consulted about the coming attack told me it would be a "cakewalk,"
would be over real quicklike, and that all the abused workers on the
ranch would be so happy to be freed from their tyrannical boss, they'd
be grateful to us forever.
NOT SO FAST WITH THAT "VICTORY"
So we hyped all those scary stories about weapons and fooled or paid off
enough County Council members, and soon we were mortaring the bejusus
out of the next-door ranch -- it was awesome! It didn't take long for
our guys to get to the main ranch-house. The hired guards didn't put up
much of a fight -- in fact, they seemed to have melted into the general
population. So I held a press conference announcing, under a big
"Victory Is Ours" banner, that our guys had "prevailed" in the fighting.
Double I-Ranch was now "under new management," which meant we began
setting up friendly crew-chiefs who would do our bidding.
But then all hell broke loose. Turns out that our guys had pretty much
wrecked the place and weren't able to reconstruct much of this broken
ranch. The contractors I hired couldn't rebuild the ruined corrals,
stockyards, water-delivery and electrical systems, and so on. (They did
waste and steal a lot of the reconstruction funds, but I thought it was
worth looking the other way to keep them happy.)
The local Double I-Ranch residents, including a lot of former guards,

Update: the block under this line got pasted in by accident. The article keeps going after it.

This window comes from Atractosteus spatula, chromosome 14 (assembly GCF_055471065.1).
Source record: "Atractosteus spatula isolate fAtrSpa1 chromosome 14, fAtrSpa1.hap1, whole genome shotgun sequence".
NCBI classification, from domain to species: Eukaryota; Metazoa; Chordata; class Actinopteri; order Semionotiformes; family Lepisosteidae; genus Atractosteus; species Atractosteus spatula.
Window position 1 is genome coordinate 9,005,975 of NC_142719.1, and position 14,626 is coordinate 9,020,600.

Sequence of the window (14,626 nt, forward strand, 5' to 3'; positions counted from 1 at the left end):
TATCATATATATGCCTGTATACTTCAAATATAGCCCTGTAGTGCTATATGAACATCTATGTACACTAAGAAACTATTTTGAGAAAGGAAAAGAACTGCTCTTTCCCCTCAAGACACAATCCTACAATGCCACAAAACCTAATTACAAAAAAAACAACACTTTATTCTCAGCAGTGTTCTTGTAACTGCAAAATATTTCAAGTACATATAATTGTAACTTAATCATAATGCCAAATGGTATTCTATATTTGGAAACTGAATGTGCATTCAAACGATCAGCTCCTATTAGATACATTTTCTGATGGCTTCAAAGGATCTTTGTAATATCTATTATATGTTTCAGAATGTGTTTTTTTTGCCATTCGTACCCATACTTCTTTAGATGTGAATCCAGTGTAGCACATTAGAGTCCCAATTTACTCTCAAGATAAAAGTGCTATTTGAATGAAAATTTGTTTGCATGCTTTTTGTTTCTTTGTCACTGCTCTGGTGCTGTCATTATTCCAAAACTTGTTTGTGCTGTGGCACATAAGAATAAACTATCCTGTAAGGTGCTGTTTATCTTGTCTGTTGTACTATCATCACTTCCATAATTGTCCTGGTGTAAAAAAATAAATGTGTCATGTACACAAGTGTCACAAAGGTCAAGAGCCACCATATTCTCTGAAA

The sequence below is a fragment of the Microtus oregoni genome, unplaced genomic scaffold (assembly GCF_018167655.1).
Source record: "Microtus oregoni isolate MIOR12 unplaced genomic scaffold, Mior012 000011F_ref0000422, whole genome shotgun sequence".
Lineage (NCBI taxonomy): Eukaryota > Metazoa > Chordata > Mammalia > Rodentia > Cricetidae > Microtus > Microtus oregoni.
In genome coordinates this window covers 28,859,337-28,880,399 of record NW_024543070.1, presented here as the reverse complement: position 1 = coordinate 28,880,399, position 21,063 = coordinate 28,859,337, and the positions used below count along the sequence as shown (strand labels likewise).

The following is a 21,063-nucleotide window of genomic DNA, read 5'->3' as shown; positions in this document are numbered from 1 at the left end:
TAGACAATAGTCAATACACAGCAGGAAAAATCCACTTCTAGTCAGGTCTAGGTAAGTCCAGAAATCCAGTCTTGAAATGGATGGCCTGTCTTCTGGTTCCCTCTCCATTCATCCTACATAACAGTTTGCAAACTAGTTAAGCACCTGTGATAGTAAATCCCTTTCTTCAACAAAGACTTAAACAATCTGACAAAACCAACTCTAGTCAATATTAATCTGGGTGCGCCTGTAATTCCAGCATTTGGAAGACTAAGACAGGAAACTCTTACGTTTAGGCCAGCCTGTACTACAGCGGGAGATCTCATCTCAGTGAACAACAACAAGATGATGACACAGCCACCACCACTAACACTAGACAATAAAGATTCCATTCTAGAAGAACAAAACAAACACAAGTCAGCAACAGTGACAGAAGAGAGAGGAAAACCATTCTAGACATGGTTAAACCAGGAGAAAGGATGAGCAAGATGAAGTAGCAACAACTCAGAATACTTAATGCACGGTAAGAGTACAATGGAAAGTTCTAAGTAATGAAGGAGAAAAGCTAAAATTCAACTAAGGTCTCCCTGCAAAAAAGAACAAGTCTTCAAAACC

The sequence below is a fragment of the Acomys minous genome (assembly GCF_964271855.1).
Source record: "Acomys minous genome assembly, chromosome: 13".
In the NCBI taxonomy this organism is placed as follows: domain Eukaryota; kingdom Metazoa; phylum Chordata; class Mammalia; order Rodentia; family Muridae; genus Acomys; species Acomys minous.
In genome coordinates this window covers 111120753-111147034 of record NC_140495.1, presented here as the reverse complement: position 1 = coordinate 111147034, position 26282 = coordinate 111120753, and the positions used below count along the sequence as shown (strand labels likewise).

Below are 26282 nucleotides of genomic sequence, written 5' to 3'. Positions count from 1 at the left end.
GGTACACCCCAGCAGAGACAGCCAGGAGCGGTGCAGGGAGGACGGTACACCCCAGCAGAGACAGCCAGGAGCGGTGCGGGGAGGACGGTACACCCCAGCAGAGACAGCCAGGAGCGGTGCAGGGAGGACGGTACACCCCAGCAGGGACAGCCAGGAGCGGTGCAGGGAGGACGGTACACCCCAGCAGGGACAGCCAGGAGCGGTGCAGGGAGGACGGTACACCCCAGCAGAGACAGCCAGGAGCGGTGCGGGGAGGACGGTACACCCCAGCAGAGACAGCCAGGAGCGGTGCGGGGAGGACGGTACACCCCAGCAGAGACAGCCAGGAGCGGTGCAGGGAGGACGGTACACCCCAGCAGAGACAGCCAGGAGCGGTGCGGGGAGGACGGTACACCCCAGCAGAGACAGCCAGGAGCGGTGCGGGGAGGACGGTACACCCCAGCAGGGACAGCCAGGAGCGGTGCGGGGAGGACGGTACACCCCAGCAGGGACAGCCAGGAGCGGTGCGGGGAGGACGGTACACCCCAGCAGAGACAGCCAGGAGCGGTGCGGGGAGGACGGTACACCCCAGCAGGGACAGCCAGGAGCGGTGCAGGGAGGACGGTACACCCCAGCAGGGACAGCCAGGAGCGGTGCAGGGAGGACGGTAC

were getting surly. They started fighting us, using abandoned weapons
caches our guys hadn't bothered to secure, since so much of our
attention was focused on getting the Black Angus and Holstein herds to
market and to expanding and protecting our new grazing lands.
To make a long story short, our occupation of the ranch went into the
toilet, and we no longer were seen to be on the moral high ground after
word got out that our guys were abusing the locals we had captured.
Every month, we lost more and more of our own hired gunslingers to the
rebels in ambushes and sneak-attacks, often without the right armor to
Some weak-kneed namby-pambys said it made sense at that point to abandon
Double I-Ranch, which was consumed in chaos in any event, as various
factions among the ranchhands were fighting among themselves. But even
though they hated each other, by this time virtually the entire I-Ranch
population, employees and just regular locals alike wanted us to leave.
Even some of those ungrateful leaders we'd installed felt the same way.
Many of our supporters thought we were bogged down there, for sure, and
could be in that mess for decades.
Even if there were no stockpiles of advanced weapons, and no Double
I-Ranch connection to the Okalahoma City bombing, we guys were on the
ground there, as planned, so it made sense to send in more armed
ranchands and just power on through and come up with a victory down the
road somewhere. Not just on this ranch, but in the entire area. So we
built huge staging bases on the ranch, which would be used for leverage